Snapshots 92

Here are 6 developments of interest to fans.

(1) Captain Picard characteristically tugs on his Starfleet uniform blouse after rising or sitting… or breathing — or practically anything, because, my gosh he does it a lot! Someone has edited a tribute montage showing every single instance in the entire course of the ST:TNG series.

Can anybody tell me — Did Locutus of the Borg do this, too, or did he have a better-fitting uniform?

(2) Grantland is attached to the sports franchise, but it also delivers a great sidestream of pop culture commentary. Consider Career Arc: Tim Burton. How did it all go so wrong so fast? by Alex Pappademas:

Hey, here’s a question: When, exactly, are we as a society going to review Johnny Depp’s membership in the One Of Our Finest Actors club? He’s probably a chill bro to split a bottle of red wine and a carton of cigarettes with, and Rango is the best American Western of the last decade that isn’t Deadwood, but come on — when he’s not taking pirate-booty gigs far beneath a man who already owns a fucking private island or sleepwalking through classy dreck like The Tourist or sewing fresh neck bolts onto the corpus of Hunter S. Thompson, he’s donning funny hats and goon wigs in bad movie after bad movie for Burton, channeling Brando’s perversion through Jerry Lewis’s good taste. At this point his collaboration with Burton post–Ed Wood is such a study in diminishing returns that the only logical next step for them is a 3-D adaptation of Zeno’s paradox with Depp as the voice of the arrow.

(3) Roger Ebert, at the end of his review of Argo reveals a couple of projects Ben Affleck is thinking about directing:

Another possibility: Stephen King’s adaptation of his own mammoth sci-fi story “The Stand,” which could run as long as “Lord of the Rings.” Make no little plans.

(4) Laurel Anne Hill, author of Heroes Arise, has created a book trailer for Shanghai Steam [YouTube], the Steampunk-Wuxia anthology which includes her short story “Moon-Flame Woman.” Her argument for spending the time? “This is so much more fun than managing underground storage tanks and hazardous chemicals.” I daresay.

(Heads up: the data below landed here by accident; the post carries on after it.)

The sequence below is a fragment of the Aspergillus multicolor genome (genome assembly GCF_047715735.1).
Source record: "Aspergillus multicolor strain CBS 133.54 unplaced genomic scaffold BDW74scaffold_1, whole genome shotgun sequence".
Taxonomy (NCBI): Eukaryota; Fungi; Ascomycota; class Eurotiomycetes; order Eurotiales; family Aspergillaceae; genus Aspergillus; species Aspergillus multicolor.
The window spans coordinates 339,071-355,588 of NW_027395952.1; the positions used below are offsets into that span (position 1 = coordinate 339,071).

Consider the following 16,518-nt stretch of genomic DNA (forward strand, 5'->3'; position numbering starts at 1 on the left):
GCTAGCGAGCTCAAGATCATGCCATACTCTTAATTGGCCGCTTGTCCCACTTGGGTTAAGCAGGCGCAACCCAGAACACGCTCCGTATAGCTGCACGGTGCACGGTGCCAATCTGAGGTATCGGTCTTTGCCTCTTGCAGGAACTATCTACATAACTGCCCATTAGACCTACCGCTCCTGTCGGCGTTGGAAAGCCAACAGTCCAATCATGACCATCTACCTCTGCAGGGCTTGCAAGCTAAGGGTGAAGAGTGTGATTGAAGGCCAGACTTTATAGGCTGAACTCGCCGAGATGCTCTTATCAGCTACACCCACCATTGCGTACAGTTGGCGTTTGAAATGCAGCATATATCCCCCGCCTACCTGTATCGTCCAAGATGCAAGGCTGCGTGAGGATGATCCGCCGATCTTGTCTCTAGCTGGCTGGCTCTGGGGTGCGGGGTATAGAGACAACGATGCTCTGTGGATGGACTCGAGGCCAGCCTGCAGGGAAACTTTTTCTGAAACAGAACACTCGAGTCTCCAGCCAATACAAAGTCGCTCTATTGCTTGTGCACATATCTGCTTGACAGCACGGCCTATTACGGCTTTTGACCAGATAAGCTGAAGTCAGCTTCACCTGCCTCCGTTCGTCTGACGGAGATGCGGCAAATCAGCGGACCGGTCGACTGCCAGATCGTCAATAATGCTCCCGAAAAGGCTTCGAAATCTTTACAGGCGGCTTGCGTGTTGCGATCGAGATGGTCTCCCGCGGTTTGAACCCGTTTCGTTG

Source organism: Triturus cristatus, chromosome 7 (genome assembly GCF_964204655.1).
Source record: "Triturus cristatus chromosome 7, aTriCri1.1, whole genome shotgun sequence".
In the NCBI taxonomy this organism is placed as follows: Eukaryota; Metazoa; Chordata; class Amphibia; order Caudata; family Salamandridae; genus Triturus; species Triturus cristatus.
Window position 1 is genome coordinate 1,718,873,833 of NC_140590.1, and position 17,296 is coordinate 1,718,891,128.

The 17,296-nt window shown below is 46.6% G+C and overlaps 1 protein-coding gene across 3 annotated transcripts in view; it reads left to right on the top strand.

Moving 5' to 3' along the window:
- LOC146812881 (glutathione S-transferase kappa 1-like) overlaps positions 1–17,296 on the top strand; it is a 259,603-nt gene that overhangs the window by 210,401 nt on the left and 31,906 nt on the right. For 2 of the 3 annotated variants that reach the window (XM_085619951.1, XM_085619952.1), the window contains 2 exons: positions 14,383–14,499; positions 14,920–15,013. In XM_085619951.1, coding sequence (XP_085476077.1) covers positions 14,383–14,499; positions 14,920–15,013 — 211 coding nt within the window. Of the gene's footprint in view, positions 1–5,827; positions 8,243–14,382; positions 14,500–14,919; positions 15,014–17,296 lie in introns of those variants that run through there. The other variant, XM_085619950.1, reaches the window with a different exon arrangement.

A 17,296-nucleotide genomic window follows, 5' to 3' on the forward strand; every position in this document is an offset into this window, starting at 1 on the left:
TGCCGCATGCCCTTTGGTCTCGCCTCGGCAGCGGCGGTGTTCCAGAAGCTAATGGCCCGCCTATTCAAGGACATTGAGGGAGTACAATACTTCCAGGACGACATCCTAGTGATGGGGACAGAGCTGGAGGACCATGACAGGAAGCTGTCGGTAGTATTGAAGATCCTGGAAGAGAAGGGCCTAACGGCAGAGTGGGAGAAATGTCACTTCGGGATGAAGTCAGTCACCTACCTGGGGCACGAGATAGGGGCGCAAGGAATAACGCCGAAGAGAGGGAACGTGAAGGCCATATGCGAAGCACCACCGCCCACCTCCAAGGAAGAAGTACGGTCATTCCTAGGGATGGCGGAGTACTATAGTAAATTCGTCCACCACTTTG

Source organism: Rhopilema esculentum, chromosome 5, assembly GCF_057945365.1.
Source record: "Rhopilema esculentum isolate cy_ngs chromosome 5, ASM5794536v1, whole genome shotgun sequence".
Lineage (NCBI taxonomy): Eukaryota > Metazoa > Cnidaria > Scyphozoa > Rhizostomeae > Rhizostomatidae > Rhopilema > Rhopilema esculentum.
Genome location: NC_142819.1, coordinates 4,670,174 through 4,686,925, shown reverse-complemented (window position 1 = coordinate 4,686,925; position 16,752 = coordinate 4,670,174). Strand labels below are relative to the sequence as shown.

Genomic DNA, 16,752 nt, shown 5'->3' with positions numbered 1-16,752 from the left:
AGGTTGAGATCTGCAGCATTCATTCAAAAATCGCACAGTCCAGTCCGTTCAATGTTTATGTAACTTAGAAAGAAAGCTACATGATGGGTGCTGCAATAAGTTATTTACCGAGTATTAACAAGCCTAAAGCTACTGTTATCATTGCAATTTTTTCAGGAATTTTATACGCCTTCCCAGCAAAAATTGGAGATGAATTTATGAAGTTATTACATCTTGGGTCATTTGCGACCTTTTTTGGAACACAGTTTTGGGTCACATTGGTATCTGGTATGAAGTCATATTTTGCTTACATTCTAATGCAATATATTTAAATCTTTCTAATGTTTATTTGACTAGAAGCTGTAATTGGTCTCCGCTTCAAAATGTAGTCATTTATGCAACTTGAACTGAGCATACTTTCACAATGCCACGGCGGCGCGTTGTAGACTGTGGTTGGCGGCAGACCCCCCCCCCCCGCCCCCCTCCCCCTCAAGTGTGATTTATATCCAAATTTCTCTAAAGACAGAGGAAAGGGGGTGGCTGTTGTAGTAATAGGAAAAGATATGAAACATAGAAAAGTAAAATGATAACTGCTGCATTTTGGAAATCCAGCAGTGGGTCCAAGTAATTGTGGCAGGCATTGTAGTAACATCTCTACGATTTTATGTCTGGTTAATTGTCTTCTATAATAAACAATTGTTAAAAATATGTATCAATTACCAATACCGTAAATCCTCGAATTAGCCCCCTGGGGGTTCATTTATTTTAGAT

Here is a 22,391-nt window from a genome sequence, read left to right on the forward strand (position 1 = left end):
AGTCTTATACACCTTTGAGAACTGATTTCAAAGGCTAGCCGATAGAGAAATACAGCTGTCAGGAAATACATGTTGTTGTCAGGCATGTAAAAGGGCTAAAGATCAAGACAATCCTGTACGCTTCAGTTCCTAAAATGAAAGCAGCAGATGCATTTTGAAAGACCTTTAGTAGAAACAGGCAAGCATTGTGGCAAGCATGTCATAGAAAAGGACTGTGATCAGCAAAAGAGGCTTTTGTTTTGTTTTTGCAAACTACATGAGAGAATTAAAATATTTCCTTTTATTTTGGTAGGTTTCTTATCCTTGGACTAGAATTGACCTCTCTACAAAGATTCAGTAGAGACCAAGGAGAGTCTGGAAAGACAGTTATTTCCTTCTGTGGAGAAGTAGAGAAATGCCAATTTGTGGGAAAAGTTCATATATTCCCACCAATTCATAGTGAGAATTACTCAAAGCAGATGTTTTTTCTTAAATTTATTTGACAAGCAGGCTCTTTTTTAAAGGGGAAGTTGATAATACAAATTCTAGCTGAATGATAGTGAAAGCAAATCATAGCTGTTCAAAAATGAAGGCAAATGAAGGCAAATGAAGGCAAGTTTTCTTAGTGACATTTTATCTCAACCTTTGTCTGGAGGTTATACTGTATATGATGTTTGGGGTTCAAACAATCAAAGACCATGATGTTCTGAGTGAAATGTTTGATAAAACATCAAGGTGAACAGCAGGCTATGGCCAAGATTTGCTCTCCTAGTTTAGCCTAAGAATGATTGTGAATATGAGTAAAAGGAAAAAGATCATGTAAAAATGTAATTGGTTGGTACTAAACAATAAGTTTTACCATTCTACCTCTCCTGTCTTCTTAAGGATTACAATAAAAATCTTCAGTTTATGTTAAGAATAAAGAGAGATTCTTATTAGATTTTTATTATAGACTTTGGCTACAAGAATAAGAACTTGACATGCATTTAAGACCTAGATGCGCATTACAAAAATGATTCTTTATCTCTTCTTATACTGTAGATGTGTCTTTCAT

From ancient China to a future Mars, from the British Empire to the Old West, 19 authors show you worlds with alcohol-fueled dragons, philosophical automatons, and Qi-powered machines. SHANGHAI STEAM is a unique mashup of steampunk and the Chinese literary genre known as Wuxia.

(5) James Nicoll ran a poll asking “What would you say the worst frequently anthologized short works of F&SF are?”

I immediately thought “The Cold Equations.” So did the first two commenters. Vindicated!

(6) Researchers told the Wall Street Journal that many things findable with blood tests might potentially be detected with a breath test. [Online article available free for 7 days.]

Scientists are identifying thousands of chemical compounds that create those telltale odors. Tools called mass spectrometers can detect them in quantities as minute as parts per trillion, the equivalent of finding a single ping-pong ball in a thousand baseball fields filled with ping-pong balls…

“The Holy Grail is the Star Trek Tricorder concept, where you would breathe into a device and a sign would pop up saying what health problems you have,” says Cristina Davis, a professor of mechanical and aerospace engineering at the University of California, Davis, who is co-chairing an international conference on breath analysis later this month.

Dammit, Jim, I’m a doctor not a highway patrolman…

[Thanks for these links goes out to David Klaus.]

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8 thoughts on “Snapshots 92

  1. Next Gen Starfleet uniforms are made of one-way stretch material (well, the material stretches more on one axis, and a lot less on the perpendicular axis).

    The problem is they were cut on the wrong axis.

    So the fit is fine, but the don’t give properly when sitting, standing, or pretty much moving.

  2. We’re lucky they did a better job with the pants. Imagine Chris Farley as Starleet’s motivational officer.

  3. Burton’s last two films were a bit dicey, I admit. First “Sweeny Todd,” which was well done but suffers from comparison with the Broadway play. I mean, who knew Johnny Depp could sing at all, but he can’t sing in that role as well as Len Carriou! Who could? Then “Alice,” which wan’t really a bad film, just not the film anyone wanted it to be. It was dark, and people forget there were glimpses of darkness in Lewis Carroll’s telling too. I saw it with my friend Bob, and he said it seemed “pointless” to him. Well… I suppose. But “No Country For Old Men” was rather “pointless” as well, I thought, but Bob liked that a lot. So, I’m led back to the supposition that “Alice” was just not the film the audience wanted. Finally, “Dark Shadows.” I can’t comment, since I haven’t seen it. But I almost don’t want to see it, either. I never watched the TV show and have little interest in afternoon housewives’ TV, vampires, or camp. I had the same problem with “Planet of the Apes.” So far it is still the only Tim Burton movie I’ve seen that I have no desire to own a copy of and see again. Whatever gave him the brain-dead idea to remake a Science-Fiction-shaped TV show from the 60s, apparently struck again when he remade another SF-shaped TV show from the 70s. I suppose his next TV-inspired turkey will be based on ALF.

  4. “but he can’t sing in that role as well as Len Carriou! Who could?”

    George Hearn.

  5. @Morris

    I thought George Hearn’s singing couldn’t hold a candle to Len Cariou’s. Cariou was a much better singer. Hearn, on the other hand, was a much better madman, and will always be my favorite barber.

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